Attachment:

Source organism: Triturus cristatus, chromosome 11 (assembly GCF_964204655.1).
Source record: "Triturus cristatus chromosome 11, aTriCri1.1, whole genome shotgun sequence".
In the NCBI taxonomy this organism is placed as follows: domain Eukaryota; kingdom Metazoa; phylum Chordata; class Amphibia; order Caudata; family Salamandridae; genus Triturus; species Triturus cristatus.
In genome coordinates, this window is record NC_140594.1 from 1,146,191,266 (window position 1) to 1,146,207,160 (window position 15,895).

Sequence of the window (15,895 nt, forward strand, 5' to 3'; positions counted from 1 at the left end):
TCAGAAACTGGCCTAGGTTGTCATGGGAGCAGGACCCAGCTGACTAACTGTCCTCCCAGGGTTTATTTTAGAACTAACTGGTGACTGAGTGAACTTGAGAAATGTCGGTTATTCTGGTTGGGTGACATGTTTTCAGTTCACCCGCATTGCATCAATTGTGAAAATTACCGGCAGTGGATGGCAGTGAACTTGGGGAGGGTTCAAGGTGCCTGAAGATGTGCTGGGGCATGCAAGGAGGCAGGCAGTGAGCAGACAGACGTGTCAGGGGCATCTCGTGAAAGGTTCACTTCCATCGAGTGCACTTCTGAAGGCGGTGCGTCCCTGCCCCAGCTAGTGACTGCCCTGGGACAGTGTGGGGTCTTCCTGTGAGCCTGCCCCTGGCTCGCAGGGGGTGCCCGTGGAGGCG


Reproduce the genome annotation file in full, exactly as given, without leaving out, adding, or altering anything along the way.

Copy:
Source organism: Triturus cristatus, chromosome 11 (assembly GCF_964204655.1).
Source record: "Triturus cristatus chromosome 11, aTriCri1.1, whole genome shotgun sequence".
In the NCBI taxonomy this organism is placed as follows: domain Eukaryota; kingdom Metazoa; phylum Chordata; class Amphibia; order Caudata; family Salamandridae; genus Triturus; species Triturus cristatus.
In genome coordinates, this window is record NC_140594.1 from 1,146,191,266 (window position 1) to 1,146,207,160 (window position 15,895).

Sequence of the window (15,895 nt, forward strand, 5' to 3'; positions counted from 1 at the left end):
TCAGAAACTGGCCTAGGTTGTCATGGGAGCAGGACCCAGCTGACTAACTGTCCTCCCAGGGTTTATTTTAGAACTAACTGGTGACTGAGTGAACTTGAGAAATGTCGGTTATTCTGGTTGGGTGACATGTTTTCAGTTCACCCGCATTGCATCAATTGTGAAAATTACCGGCAGTGGATGGCAGTGAACTTGGGGAGGGTTCAAGGTGCCTGAAGATGTGCTGGGGCATGCAAGGAGGCAGGCAGTGAGCAGACAGACGTGTCAGGGGCATCTCGTGAAAGGTTCACTTCCATCGAGTGCACTTCTGAAGGCGGTGCGTCCCTGCCCCAGCTAGTGACTGCCCTGGGACAGTGTGGGGTCTTCCTGTGAGCCTGCCCCTGGCTCGCAGGGGGTGCCCGTGGAGGCG